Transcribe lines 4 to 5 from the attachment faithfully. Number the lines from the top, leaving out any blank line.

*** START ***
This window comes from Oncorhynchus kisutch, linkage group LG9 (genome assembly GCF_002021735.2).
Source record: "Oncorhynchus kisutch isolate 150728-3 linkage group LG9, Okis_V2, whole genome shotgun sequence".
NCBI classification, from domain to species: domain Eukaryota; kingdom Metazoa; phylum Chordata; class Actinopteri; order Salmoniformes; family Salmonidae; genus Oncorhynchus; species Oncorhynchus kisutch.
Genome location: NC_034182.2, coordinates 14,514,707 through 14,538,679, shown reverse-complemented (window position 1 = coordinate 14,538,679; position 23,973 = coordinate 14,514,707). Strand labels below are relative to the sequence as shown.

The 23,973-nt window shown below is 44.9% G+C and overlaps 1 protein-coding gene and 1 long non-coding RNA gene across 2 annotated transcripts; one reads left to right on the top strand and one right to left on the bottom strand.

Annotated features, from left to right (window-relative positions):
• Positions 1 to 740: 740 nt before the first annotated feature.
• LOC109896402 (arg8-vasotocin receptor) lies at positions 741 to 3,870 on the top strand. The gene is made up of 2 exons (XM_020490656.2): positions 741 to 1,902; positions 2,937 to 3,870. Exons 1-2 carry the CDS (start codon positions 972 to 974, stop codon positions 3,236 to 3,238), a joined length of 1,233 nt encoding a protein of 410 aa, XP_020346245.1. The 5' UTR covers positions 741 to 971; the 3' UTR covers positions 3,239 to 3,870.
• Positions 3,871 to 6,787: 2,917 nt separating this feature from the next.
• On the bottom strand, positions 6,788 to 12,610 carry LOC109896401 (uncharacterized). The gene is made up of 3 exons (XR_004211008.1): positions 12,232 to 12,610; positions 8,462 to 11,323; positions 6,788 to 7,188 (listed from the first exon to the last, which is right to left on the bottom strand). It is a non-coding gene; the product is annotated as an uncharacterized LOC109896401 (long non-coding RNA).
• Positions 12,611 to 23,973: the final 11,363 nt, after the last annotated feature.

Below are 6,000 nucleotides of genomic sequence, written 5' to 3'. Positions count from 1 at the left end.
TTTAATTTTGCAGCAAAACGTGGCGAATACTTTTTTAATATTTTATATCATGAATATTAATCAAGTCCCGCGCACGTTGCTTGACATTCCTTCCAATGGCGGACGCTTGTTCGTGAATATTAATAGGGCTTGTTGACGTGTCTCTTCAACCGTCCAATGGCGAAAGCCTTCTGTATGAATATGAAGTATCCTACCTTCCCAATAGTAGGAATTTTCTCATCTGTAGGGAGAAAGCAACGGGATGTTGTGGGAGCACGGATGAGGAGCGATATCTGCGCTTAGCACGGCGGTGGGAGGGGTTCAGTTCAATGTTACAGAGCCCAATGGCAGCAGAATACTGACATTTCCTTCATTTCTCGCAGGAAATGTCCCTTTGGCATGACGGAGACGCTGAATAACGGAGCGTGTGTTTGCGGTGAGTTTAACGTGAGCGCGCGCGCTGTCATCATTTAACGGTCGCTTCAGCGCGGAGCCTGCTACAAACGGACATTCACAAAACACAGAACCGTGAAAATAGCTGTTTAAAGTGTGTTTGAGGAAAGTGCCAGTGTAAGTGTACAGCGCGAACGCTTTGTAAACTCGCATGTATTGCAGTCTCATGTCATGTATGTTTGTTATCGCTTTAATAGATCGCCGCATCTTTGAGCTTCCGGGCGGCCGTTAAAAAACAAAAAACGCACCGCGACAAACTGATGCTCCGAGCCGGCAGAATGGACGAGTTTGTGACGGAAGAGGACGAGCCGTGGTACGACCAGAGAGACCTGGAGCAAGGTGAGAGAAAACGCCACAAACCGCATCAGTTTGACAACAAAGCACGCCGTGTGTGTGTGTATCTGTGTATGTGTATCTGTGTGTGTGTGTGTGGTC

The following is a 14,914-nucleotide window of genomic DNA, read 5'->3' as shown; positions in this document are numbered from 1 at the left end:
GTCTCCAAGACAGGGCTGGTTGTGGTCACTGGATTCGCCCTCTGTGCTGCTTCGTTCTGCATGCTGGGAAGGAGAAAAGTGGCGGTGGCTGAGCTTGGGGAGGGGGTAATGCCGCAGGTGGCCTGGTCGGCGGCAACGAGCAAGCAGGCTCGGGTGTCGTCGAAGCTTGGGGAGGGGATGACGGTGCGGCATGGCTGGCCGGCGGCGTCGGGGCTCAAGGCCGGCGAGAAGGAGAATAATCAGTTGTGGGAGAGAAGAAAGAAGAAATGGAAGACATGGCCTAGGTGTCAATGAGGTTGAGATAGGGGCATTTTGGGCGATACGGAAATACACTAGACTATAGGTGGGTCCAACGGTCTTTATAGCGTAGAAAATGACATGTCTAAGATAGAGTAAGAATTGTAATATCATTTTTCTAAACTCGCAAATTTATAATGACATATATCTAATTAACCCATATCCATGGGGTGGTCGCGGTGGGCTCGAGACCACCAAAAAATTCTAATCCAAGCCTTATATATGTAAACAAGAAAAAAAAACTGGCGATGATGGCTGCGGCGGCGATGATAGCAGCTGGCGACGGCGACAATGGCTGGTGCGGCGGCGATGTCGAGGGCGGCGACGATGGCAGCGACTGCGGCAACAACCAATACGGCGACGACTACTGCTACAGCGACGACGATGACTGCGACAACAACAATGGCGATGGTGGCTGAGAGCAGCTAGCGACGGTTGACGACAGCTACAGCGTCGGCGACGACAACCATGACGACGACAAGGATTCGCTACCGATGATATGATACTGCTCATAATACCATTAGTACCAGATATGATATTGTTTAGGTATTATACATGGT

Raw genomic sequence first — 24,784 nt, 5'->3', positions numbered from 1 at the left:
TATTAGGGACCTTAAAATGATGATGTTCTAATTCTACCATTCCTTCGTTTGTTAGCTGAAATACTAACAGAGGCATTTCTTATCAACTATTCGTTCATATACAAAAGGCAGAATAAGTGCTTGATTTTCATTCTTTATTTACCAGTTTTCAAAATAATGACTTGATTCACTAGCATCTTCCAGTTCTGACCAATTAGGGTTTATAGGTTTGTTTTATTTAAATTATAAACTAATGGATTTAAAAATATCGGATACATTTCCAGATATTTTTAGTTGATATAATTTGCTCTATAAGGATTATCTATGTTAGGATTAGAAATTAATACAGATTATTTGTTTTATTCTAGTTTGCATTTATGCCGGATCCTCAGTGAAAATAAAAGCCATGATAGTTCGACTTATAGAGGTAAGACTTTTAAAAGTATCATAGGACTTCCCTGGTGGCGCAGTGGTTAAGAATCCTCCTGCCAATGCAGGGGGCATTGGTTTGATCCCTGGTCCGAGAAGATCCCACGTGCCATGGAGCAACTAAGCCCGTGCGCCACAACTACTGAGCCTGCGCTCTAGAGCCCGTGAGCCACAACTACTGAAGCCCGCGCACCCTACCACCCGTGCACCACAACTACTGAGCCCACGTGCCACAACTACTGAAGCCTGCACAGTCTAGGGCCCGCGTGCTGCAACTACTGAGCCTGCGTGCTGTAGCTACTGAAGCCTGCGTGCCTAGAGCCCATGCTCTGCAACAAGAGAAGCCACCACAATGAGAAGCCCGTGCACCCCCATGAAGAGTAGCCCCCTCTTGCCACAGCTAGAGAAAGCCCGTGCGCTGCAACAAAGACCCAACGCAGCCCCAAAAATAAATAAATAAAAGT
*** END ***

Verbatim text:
Genome location: NC_034182.2, coordinates 14,514,707 through 14,538,679, shown reverse-complemented (window position 1 = coordinate 14,538,679; position 23,973 = coordinate 14,514,707). Strand labels below are relative to the sequence as shown.

The 23,973-nt window shown below is 44.9% G+C and overlaps 1 protein-coding gene and 1 long non-coding RNA gene across 2 annotated transcripts; one reads left to right on the top strand and one right to left on the bottom strand.